IFP will fall on the sword of change

2009-11-20 11:54

THE Inkatha Freedom Party (IFP) is on the verge of a democratic breakthrough. The party has been led by Chief Mangosuthu Buthelezi uncontested since its formation more than 30 years ago.

Some leadership positions were gained through presidential appointments, not elections. In 2005 Ziba Jiyane stood for a leadership position and was elected against the wishes of the party hierarchy.

Jiyane favoured Lionel Mtshali, whom the party wanted to stand unopposed. But the party’s youth-wing insisted on Jiyane and he prevailed.

Jiyane’s candidature was based on bringing democracy into the party. He publicly accused the leadership of being dictatorial, leaving soon after his democratisation project ­encountered resistance.

The youth-wing has renewed the call for a change of leadership. Frankly, there is no logical reason why the chief should remain at the helm while the organisation experiences declining fortunes.

Reforms, however, will place the party in a precarious state, rather than necessarily renew it. The hope is that a reformed IFP will resonate better with the electorate, and even improve its electoral fortunes.

On the contrary, reforms may just accelerate the party’s demise.

Parties are built upon certain core values with the view to appeal to a particular constituency. These values are projected through ceremonies and party rhetoric, which mobilises the membership and continues to have this effect as long as the party remains unchanged.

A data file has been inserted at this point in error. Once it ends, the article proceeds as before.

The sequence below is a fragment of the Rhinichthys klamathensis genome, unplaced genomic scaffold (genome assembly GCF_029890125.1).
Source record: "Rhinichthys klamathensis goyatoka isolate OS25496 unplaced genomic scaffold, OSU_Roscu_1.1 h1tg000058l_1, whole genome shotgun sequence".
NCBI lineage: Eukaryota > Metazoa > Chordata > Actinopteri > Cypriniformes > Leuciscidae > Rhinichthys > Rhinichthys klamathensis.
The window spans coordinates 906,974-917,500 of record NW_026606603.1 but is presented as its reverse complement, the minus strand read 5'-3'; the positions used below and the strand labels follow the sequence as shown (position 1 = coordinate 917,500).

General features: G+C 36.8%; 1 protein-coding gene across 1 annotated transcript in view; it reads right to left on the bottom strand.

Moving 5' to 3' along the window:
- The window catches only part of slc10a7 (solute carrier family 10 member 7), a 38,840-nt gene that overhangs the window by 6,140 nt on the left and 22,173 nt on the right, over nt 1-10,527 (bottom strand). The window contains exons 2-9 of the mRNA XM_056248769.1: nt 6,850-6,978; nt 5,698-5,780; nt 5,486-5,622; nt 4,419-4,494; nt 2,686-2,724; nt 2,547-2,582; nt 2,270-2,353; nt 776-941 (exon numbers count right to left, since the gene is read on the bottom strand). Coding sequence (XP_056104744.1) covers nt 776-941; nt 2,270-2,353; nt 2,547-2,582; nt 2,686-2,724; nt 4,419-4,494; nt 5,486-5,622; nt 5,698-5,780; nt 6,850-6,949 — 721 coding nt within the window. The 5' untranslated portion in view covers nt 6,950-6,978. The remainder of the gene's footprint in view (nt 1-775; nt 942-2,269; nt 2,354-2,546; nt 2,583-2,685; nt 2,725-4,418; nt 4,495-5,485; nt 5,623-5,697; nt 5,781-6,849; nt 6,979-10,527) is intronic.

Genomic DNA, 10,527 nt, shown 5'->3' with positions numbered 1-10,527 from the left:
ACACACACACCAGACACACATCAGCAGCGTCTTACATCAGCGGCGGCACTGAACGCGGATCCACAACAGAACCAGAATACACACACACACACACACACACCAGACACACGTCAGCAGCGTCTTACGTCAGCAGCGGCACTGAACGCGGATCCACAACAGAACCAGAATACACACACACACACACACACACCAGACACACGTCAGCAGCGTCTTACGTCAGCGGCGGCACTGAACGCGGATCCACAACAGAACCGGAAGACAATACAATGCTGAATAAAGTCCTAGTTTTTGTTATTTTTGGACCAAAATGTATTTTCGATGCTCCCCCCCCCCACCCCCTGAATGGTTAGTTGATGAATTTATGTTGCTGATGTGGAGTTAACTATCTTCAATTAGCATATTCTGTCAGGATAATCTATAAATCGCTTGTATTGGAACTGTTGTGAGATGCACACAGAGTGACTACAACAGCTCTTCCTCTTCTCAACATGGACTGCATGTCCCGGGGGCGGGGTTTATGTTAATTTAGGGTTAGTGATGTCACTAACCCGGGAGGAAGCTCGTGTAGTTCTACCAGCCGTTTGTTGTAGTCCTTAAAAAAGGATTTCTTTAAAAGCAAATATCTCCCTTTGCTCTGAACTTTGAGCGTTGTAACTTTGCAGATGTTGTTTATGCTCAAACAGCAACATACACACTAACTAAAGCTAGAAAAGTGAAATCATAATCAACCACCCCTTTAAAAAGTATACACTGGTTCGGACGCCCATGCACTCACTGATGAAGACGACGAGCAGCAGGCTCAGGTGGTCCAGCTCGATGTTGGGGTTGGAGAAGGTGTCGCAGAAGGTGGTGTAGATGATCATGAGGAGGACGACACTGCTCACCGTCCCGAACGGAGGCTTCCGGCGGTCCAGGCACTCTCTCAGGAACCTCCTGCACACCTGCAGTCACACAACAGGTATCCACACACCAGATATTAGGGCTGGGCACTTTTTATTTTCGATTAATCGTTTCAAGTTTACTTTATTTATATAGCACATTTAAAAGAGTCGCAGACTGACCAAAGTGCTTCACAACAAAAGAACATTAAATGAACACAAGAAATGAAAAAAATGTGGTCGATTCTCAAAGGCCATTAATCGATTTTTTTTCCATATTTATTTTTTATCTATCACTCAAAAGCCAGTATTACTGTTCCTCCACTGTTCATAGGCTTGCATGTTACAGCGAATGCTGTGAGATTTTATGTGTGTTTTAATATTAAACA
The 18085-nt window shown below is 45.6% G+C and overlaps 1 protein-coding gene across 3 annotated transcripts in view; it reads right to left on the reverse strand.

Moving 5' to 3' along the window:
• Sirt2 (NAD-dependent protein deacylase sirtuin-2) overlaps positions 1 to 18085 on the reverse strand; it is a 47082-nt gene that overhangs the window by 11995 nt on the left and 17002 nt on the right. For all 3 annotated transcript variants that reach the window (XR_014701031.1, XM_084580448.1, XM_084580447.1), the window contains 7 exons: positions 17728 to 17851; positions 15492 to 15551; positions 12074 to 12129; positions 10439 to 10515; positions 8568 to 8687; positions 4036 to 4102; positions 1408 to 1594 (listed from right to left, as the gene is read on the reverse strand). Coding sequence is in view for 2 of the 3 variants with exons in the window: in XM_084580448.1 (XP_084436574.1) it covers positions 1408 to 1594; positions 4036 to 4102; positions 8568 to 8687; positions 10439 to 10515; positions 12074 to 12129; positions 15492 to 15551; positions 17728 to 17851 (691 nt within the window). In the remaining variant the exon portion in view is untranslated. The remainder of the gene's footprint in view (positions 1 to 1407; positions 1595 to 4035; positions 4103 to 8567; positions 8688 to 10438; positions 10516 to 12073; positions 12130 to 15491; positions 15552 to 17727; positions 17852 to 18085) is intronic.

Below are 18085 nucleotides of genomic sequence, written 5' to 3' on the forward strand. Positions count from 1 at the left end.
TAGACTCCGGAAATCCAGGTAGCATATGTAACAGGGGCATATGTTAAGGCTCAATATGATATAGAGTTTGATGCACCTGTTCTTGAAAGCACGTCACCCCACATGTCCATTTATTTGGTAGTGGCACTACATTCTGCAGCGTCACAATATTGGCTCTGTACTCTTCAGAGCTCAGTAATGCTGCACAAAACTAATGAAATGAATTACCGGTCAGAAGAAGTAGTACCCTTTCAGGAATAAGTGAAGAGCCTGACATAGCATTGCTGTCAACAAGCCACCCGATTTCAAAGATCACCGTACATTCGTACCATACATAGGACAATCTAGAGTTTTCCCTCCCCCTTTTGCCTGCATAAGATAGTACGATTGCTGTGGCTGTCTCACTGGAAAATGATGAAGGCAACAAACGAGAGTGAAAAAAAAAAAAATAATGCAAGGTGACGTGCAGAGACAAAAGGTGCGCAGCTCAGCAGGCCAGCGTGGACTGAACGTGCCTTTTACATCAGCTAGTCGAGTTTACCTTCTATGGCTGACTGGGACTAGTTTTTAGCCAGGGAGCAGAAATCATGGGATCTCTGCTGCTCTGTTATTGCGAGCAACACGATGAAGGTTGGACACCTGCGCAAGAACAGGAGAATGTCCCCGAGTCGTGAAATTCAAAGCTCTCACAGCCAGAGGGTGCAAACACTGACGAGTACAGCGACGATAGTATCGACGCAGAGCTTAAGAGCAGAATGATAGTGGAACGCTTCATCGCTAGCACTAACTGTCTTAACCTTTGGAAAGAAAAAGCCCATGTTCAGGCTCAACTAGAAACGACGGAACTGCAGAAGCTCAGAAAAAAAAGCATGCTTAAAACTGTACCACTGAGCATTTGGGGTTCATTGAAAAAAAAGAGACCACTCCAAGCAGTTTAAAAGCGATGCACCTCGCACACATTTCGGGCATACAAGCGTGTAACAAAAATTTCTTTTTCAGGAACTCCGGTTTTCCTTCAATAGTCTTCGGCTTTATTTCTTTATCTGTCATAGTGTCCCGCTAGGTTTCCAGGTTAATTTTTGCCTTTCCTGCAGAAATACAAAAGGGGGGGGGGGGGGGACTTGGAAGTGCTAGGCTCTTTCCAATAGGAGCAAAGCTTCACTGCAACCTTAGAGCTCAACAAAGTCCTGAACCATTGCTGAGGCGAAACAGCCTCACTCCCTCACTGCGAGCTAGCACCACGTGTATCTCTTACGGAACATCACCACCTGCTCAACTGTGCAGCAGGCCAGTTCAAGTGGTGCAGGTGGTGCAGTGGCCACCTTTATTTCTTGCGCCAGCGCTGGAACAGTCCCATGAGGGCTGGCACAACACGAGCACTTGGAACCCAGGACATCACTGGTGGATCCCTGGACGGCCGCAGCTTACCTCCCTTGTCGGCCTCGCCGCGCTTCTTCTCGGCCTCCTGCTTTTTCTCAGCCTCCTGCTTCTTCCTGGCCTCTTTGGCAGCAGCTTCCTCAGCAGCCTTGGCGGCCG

If the party adopts new values and practices, it then ceases to appeal to its traditional support-base.

From the very onset the IFP never made any claims to being democratic or mass-based. It’s always been a patron-based party, built on personal charisma that derives from traditional values associated with Zulu ethno-nationalism. Buthelezi claimed that the IFP was the vanguard of the Zulu ‘nation’ and culture, and insisted that he was the traditional prime- ­minister to the king.

Zulu-speakers were consistently told that supporting the IFP was a “Zulu” thing, while supporting the ANC – a “Xhosa-party” – was the worst thing a Zulu-speaker could do. It was treachery – ubudlwembe!

Now how does the party survive without the traditional symbolism embodied in Buthelezi? By the way, he hasn’t said anything about stepping down. After all, chiefs reign until death.

But let’s assume that Buthelezi steps down and a new leader is elected. The contest is apparently between Musa Zondi and Zanele Magwaza-Msibi. Though both are Zulu-speaking, neither has the traditional legitimacy of Buthelezi. Both are suave urbanites and one a woman. Conservative beliefs are resistant to female-leadership.

The election of either would certainly dilute the historical, traditionalist image of the party. The reformers may be seeking to rid the IPF of its conservatism, thereby making it modern. But new symbolism and rhetoric would have to be invented to underscore the change of guard. If that happens, it’s unlikely that the old, traditional supporters would follow the new, modern party.

Perhaps the reformers want the party to appeal to a different constituency: multi-class, multi-generational, modern and urban. Wooing this constituency would be a tall-order.

The ANC not only already has this constituency in its fold, but is also contesting the IFP in its own backyard, as evidenced by the sudden surge of support under the Zuma- ­presidency. Zuma’s traditionalism has rid the ANC of the perceptions of the Xhosa-nostra, presenting it with a familiar demeanour among the locals. Zuma is more popular and trusted in KwaZulu-Natal than the ANC itself.

A reformed IFP faces an even quicker demise. This is the fate of parties founded on an ethnic identity. Ethnic consciousness either evaporates or is gradually diluted by other identities. But the IFP wouldn’t be the first party to die an ironic death by reinvention. Anyone remembers what happened to the “New” National Party?

Ndletyana is a Senior Research Specialist at the Human Science Research Council

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